Multi-Site Survey of Victims of Crime and Criminal Justice Professionals across Canada: Summary of Defence Counsel Respondents

Findings from Defence Counsel Respondents (continued)

Findings from Defence Counsel Respondents (continued)

9. Information for Criminal Justice Professionals

Defence counsel and other respondents were asked whether they are adequately informed of the Criminal Code provisions intended to benefit victims. As shown in Table 25, 40% of defence counsel believe that they are adequately informed.

Defence counsel who were interviewed also consider it their professional responsibility to remain current with legislative change. Among those surveyed who believe that they are not adequately informed, one-third said that professional organizations like the Canadian Bar Association and provincial law societies are the appropriate entities to provide them with information about changes to legislation. Other suggestions included information sessions or seminars, e-mail updates, and bulletins and briefs from the federal Department of Justice.

  Victim Services (N=318) Crown Attorneys (N=188) Defence Counsel (N=185) Police (N=686)
Yes 32% 71% 40% 40%
No 40% 20% 49% 46%
Don't know 25% 9% 11% 13%
No response 3% 1% 1% 1%

Note: Some columns to sum to more than 100% due to rounding.

10. Impact of Criminal Code Provisions

All respondent groups, except for probation and parole, were asked what, in their opinion, has been accomplished by the Criminal Code provisions intended to benefit victims. Respondents identified numerous outcomes that they believe have resulted from the Criminal Code provisions. However, a large proportion of each respondent group did not answer the question. Many defence counsel noted on the questionnaire that they did not know enough about the Criminal Code provisions to comment. As a result one quarter of defence counsel did not answer this question.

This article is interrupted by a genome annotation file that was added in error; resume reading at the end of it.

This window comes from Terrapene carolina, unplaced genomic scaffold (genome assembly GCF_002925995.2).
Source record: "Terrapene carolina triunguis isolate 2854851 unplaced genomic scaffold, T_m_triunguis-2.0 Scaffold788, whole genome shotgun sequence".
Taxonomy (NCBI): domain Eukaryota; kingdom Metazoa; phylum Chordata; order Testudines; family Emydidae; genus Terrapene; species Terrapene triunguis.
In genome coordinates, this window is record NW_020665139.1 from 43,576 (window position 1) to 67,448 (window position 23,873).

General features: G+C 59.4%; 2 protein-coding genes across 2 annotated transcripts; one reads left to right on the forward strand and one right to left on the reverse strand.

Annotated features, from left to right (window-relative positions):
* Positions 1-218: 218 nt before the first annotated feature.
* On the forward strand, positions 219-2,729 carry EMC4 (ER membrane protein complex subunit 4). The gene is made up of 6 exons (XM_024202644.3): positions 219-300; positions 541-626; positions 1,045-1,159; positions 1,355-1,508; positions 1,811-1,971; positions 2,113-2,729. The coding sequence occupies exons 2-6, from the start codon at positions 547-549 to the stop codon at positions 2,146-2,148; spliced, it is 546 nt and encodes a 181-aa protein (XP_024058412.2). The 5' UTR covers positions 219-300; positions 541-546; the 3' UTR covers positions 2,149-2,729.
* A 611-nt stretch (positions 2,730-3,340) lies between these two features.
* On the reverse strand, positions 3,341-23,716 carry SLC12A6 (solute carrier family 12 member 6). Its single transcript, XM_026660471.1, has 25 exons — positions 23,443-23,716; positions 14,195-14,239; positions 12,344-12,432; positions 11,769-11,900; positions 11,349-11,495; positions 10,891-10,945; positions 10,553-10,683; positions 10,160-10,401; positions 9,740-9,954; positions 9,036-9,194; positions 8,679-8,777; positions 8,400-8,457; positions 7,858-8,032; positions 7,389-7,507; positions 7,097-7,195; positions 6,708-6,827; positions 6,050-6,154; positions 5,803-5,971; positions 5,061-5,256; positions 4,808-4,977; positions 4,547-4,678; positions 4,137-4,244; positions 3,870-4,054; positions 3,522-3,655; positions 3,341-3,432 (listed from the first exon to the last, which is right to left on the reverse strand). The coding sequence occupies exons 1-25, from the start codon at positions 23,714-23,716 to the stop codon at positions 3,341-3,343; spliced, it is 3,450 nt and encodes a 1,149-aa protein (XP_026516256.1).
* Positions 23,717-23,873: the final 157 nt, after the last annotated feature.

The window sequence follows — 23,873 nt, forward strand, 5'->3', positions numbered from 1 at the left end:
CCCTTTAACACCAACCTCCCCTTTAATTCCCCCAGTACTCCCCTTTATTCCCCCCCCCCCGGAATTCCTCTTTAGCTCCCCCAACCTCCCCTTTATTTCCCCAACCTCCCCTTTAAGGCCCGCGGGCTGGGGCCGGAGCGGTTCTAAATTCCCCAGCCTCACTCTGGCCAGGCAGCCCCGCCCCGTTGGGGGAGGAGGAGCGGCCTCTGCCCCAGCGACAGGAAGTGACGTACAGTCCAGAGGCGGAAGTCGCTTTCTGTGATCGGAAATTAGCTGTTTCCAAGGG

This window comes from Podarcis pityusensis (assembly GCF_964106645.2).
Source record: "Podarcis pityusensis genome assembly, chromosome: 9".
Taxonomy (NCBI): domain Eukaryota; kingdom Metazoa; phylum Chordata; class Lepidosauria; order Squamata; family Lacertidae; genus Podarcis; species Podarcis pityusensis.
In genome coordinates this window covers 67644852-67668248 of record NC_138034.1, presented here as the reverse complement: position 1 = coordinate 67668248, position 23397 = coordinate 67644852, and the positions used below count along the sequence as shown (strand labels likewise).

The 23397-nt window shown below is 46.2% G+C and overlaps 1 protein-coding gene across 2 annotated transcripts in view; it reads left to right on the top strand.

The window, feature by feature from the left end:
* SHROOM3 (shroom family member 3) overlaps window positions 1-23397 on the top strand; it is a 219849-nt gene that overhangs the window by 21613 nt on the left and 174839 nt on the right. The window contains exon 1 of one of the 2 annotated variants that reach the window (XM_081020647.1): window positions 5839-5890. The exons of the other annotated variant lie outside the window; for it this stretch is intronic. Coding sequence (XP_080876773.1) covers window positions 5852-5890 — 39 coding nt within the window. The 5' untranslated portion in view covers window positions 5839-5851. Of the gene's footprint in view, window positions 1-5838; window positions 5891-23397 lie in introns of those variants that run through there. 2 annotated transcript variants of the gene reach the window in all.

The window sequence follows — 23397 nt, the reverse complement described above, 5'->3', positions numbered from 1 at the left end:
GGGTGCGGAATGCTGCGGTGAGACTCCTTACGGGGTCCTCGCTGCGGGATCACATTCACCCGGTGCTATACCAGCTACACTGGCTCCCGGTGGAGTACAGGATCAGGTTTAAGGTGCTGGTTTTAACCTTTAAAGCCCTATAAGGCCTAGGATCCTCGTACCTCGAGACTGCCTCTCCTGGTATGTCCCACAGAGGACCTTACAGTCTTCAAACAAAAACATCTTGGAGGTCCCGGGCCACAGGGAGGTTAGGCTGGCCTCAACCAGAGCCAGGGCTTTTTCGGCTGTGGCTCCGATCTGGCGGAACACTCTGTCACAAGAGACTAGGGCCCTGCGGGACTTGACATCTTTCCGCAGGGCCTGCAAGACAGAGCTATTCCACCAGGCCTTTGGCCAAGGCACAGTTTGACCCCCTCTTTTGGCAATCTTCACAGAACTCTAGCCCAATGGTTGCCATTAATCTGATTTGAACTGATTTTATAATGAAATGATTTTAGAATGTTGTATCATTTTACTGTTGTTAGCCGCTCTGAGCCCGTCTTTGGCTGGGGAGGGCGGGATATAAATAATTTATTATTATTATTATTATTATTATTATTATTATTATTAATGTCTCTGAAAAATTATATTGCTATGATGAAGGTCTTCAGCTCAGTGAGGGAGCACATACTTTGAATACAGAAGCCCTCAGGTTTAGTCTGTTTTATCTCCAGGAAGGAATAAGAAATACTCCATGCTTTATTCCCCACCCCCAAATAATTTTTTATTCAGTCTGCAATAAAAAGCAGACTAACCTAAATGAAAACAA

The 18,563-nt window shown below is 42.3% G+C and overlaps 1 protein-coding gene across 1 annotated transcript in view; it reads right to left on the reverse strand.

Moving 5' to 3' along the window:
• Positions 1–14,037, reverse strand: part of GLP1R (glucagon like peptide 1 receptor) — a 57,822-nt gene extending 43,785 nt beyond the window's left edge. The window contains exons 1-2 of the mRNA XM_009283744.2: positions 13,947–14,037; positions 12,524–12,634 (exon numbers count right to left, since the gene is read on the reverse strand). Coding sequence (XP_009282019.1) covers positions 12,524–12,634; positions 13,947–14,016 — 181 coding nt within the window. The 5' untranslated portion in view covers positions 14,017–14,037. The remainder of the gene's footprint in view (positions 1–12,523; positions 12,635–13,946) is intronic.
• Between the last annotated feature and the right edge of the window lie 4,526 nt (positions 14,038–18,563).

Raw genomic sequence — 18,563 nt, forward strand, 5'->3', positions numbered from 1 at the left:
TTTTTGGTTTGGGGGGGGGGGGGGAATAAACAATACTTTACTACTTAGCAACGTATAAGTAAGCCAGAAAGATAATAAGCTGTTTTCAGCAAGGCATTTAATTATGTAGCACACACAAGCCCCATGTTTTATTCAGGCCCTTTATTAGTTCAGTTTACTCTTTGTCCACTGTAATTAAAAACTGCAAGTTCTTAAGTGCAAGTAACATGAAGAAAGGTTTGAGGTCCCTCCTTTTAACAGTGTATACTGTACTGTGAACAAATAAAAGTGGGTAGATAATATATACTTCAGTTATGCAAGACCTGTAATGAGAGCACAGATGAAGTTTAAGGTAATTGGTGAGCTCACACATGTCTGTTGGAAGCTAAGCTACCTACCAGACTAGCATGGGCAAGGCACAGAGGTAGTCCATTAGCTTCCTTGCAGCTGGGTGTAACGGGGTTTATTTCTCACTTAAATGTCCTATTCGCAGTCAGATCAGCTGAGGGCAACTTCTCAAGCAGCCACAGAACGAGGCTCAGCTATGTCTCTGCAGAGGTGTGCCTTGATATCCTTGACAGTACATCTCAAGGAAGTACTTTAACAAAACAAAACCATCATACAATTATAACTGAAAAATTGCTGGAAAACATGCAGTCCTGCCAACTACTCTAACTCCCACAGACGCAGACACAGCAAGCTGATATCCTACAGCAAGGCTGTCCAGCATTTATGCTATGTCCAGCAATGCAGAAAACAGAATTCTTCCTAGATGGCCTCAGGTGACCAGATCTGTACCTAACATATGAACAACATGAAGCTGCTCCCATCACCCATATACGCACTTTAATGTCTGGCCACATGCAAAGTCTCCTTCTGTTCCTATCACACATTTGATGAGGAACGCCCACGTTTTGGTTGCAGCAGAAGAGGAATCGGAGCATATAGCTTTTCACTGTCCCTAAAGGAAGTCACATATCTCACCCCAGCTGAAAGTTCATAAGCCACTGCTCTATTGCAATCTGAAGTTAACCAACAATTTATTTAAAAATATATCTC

A number of respondents from all groups who were asked about the impact of the provisions said that they have provided a more balanced criminal justice system. About one-tenth of defence counsel noted a positive impact of the provisions for victims. The results discussed above are shown in Table 26.

  Victim Services (N=318) Crown Attorneys (N=188) Defence Counsel (N=185) Judiciary (N=110) Police (N=686) Advocacy Groups (N=47)
Gives victims a voice or opportunity for input 11% 25% 12% 27% 9% 15%
More balanced criminal justice system 13% 19% 10% 24% 7% 4%
Victims more satisfied or informed 11% 11% 5% 16% 3%
Victim testimony or experience easier -- 9% 1%
Better protection of victims 3% 7% 12% 5% 11%
Victim impact statement positive 5% 3% 8% 2%
More restitution -- 2% 6% 6%
Don't know or No response 52% 28% 25% 23% 47% 35%

Note: Respondents could give more than one answer, some totals sum to more than 100%.

However, there was considerable concern among defence counsel that the provisions have inadvertently created unrealistic expectations on the part of some victims about both the level of their involvement and how that involvement might affect any decisions made. These respondents (15%) worried that if expectations are not met, this could cause disappointment or resentment. Please see Table 27.


Another concern was the effect of the provisions on the ability of Crown Attorneys to make independent legal decisions in their capacity as representatives of the state. This possible curtailment of Crown Attorney discretion is an issue for defence counsel (17%). In interviews, several defence counsel expressed the concern that criminal justice professionals, particularly Crown Attorneys, have deviated from or abandoned their professional roles because of pressures to include the victim in the process.

Defence counsel also identified other concerns. Eleven percent commented on the delays in the process caused by the provisions (e.g., the time required to consult with victims or the adjournments needed to inform victims of victim impact statements). Defence counsel also believe that the provisions have eroded accused rights (10%), have achieved mainly political objectives (9%), and have reduced judicial independence (7%).

Some respondents in all categories said they believe that the Criminal Code provisions have accomplished little or nothing. Thirteen percent of defence counsel expressed this belief.

In summary, while all respondent groups included some comments on the limitations of the impact of the Criminal Code provisions, most reflections on the provisions revealed positive accomplishments. The two biggest accomplishments are the creation of a more balanced criminal justice system through increased awareness of the concerns and interests of victims and the provision of more formal mechanisms to ensure that the victims have opportunities to participate and have a voice in the system.